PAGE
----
In-Depth

Book excerpt: A Web services guide

This book excerpt is from Chapter 2 of “Web Services: A Manager’s Guide” by Anne Thomas Manes, ISBN 0-321-18577-3, copyright 2003. All rights reserved. This chapter, titled “Web Services Basics,” is printed with permission from Addison-Wesley Professional.

If you ask five people to define web services, you’ll probably get at least six answers. Some people use the term “Web services” to describe applications that communicate with Simple Object Access Protocol (SOAP) (SOAP is an XML messaging protocol.) Other folks use the term to describe only the SOAP interface. Still other people vehemently object to the idea of constraining the definition to a specific technology such as SOAP. Some people use the term to describe any application that communicates over the Internet. Other people use the term to describe any Web-based application. Some people view Web services as anything that’s accessible over the Web. And some people use the term to describe the software-as-a-service business model.

Given that there is no official consensus within the industry, I am establishing my own set of names and definitions. I want to give you a basic grounding to help you understand this technology, so my goal is to make things as simple and straightforward as possible.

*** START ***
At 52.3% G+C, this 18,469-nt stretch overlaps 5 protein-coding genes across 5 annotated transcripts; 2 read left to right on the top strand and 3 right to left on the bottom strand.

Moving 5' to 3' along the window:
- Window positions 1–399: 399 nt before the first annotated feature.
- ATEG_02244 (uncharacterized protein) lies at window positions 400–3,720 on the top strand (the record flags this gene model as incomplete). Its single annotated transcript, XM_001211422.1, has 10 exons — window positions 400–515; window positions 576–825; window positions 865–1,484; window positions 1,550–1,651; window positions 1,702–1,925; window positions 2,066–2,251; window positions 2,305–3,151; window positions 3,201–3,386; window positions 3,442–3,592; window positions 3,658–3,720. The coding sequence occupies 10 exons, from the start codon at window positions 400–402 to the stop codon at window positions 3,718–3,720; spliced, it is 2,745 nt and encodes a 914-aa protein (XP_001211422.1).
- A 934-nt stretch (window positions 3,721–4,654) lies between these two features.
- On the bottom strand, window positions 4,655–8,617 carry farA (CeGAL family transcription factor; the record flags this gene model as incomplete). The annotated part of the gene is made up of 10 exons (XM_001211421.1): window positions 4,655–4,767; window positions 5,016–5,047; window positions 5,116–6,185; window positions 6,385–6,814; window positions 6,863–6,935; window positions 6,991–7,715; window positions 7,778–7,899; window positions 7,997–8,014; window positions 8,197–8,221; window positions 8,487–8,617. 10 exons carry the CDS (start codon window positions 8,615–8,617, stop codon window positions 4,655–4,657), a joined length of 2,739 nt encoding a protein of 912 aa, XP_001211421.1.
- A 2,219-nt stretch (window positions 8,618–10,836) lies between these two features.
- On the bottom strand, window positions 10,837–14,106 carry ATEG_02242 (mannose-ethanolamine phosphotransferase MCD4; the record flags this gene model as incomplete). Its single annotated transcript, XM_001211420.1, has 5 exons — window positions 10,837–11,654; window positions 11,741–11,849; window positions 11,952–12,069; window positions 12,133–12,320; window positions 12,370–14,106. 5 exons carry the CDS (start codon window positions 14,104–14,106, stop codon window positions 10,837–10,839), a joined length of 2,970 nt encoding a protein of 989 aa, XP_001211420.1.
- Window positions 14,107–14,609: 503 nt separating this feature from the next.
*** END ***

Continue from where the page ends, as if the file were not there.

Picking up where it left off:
What is a Web service?

The simplest and most basic definition that I can give you is that a Web service is an application that provides a Web API. An API supports application-to-application communication. A Web API is an API that lets the applications communicate using XML and the Web.

So here’s the basic concept: Web services use the Web to perform application-to-application integration. A lot of the hype around Web services talks about dynamic assembly of Web-based software services. It talks about the software-as-a-service business model. It talks about spontaneous discovery of new business partners. My advice is to ignore this hype. It’s possible that at some point in the future some of these glossy images will become reality, but please don’t let the science fiction stories distract you from reality or dissuade you from using this technology today to solve real business issues.


Why Web services?

Rather than “what?,” I think the more important question is “why?” Why should you care about Web services? The answer is that Web services mitigate the application integration crisis. They help you integrate applications, and they do so at a significantly lower price point than any other integration technology.

Web services represent a new form of middleware based on XML and the Web. XML and the Web help solve the challenges associated with traditional application-to-application integration, which I call the Traditional Middleware Blues. To summarize:

* Traditional middleware doesn’t support heterogeneity.

* Traditional middleware doesn’t work across the Internet.

* Traditional middleware isn’t pervasive.

* Traditional middleware is hard to use.

* Traditional middleware is expensive.

* Traditional middleware maintenance costs are outrageous.

* Traditional middleware connections are hard to reuse.

* Traditional middleware connections are fragile.


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